SEATTLE — The biggest names in global air travel have signed up for Boeing’s enormous new 777X airliner. But nearly all of them are facing problems that could make it hard for them to go ahead with their purchases.
The airliner, which will seat 350 to 425 passengers, is set to debut in 2020. Boeing’s factories are gearing up for production of the 777X later this year. Boeing calls it “the boss,” and it has the largest jet engines the aerospace industry has ever developed.
Seven airlines have ordered 340 of the planes. But six of those companies, which account for more than 90% of the orders, are each facing various business challenges.
Qatar Airways is under a blockade by its neighbors. Emirates is cutting routes. Etihad Airways is rethinking its entire global strategy.
Cathay Pacific Airways is laying off hundreds of workers and restructuring. Singapore Airlines had its first loss in eight years. And Lufthansa is rethinking whether it needs all the jets it has ordered, according to Bloomberg News.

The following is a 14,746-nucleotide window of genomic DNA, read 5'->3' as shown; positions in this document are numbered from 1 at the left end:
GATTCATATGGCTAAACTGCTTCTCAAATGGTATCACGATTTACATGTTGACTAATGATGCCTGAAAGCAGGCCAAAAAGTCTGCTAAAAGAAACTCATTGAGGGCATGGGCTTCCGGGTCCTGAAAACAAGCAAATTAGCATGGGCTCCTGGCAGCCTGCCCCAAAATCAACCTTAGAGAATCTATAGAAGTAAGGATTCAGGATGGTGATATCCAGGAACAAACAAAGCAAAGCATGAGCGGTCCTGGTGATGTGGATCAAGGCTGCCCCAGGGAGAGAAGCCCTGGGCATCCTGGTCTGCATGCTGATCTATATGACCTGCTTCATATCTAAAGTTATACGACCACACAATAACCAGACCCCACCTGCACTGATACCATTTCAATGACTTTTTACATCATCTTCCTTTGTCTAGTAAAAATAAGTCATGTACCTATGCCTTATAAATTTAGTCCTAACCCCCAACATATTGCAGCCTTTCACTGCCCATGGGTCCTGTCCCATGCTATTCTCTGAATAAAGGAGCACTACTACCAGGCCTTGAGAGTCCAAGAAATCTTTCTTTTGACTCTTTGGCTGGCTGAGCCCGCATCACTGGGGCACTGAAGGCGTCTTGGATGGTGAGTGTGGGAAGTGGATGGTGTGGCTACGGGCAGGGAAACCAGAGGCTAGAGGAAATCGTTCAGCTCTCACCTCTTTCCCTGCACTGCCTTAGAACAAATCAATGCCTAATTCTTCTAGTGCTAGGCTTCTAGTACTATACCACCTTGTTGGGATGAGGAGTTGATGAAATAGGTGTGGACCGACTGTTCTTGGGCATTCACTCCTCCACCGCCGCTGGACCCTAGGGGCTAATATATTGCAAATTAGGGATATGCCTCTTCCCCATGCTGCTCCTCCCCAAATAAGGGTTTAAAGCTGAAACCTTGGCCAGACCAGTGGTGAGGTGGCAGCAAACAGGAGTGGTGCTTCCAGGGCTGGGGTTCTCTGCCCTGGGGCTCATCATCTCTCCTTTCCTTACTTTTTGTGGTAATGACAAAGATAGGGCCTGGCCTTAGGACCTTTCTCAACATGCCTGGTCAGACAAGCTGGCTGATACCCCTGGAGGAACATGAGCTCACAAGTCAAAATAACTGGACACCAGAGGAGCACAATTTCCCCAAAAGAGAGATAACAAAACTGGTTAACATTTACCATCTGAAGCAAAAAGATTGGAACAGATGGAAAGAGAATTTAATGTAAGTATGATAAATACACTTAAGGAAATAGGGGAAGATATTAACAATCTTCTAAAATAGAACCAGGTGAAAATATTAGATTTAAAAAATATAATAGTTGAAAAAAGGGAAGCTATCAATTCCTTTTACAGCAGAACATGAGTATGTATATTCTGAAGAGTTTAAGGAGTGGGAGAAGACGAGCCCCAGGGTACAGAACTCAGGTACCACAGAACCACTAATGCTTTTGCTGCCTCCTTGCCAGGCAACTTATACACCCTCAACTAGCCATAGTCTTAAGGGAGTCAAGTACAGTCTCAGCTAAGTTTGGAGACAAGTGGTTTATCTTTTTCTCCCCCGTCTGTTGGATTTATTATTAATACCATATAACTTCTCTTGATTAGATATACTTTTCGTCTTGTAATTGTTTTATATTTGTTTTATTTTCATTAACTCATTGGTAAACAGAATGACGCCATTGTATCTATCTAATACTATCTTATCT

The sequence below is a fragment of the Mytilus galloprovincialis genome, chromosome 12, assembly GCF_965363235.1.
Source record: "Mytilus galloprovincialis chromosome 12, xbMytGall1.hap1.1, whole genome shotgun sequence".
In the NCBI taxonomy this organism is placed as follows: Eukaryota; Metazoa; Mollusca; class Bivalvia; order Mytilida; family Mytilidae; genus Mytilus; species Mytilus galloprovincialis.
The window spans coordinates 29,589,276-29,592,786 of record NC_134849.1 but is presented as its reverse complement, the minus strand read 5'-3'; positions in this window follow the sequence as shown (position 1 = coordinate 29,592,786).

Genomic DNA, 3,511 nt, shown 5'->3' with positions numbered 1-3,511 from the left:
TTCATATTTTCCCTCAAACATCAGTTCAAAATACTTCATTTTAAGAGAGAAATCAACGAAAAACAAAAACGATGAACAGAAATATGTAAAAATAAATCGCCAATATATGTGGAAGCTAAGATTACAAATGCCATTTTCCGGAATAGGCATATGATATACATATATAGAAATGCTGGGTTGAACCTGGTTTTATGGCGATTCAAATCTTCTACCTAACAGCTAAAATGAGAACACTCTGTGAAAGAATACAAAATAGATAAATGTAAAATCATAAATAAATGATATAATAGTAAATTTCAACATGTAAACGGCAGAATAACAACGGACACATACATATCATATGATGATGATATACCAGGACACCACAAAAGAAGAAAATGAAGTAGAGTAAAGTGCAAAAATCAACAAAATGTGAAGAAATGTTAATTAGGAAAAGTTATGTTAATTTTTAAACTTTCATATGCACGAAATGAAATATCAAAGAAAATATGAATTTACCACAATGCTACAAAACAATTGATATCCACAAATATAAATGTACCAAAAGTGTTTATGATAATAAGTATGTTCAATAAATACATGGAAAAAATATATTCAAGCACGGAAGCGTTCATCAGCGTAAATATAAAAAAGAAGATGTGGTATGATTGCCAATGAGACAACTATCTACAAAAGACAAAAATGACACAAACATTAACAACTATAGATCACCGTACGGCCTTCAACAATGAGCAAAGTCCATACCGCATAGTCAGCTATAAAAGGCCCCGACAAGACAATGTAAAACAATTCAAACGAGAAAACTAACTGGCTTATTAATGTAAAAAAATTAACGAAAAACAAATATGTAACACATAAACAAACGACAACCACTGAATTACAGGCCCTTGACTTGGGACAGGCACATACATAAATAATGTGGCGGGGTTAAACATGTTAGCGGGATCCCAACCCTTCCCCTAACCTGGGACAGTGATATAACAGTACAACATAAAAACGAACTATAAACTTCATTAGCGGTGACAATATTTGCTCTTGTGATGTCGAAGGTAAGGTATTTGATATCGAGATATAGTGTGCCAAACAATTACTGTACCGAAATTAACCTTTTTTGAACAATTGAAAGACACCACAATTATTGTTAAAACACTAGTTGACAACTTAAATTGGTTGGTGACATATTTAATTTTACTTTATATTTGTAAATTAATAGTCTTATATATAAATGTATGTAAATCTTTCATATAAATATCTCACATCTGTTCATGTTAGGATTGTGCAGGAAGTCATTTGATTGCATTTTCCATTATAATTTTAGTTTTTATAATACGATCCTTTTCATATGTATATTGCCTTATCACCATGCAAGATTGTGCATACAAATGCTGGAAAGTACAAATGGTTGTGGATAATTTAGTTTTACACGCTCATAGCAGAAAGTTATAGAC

They’re all fending off the rise of low-cost carriers that are driving down ticket prices — making their businesses tougher to navigate. And the Middle Eastern carriers in particular are dealing with a laptop ban that has hurt business.
None of these airlines has changed its 777X order. But if airlines scale back or slow down their 777X orders, that would temper how quickly Boeing can generate a return on its multi-billion dollar investment.
When airlines put in their first orders in 2013, most wanted to take delivery as soon as possible. But that’s no longer the case.
With airlines happy to wait for the 777X, Boeing is slowing things down, too.
Boeing still plans to make its first delivery in 2020, but it recently pushed back the jet’s maiden flight to around February 2019, four months later than initially planned.
Boeing executives say they’re not worried about demand for the enormous new flagship, since the company has yet to tap the market in China.
China is on track to be the largest air travel market on the planet by 2030 and has so far only bought jets for the near term.
Ihssane Mounir, Boeing’s new global sales chief, expects “a surge in demand” once China’s central government crafts its new five-year plan, which goes into effect in 2021.
Mounir also points out that the 777X is coming along just as a large crop of older, big jets flown by airlines around the world need to be retired.
“When you add all that up,” he said, “I’m not worried.”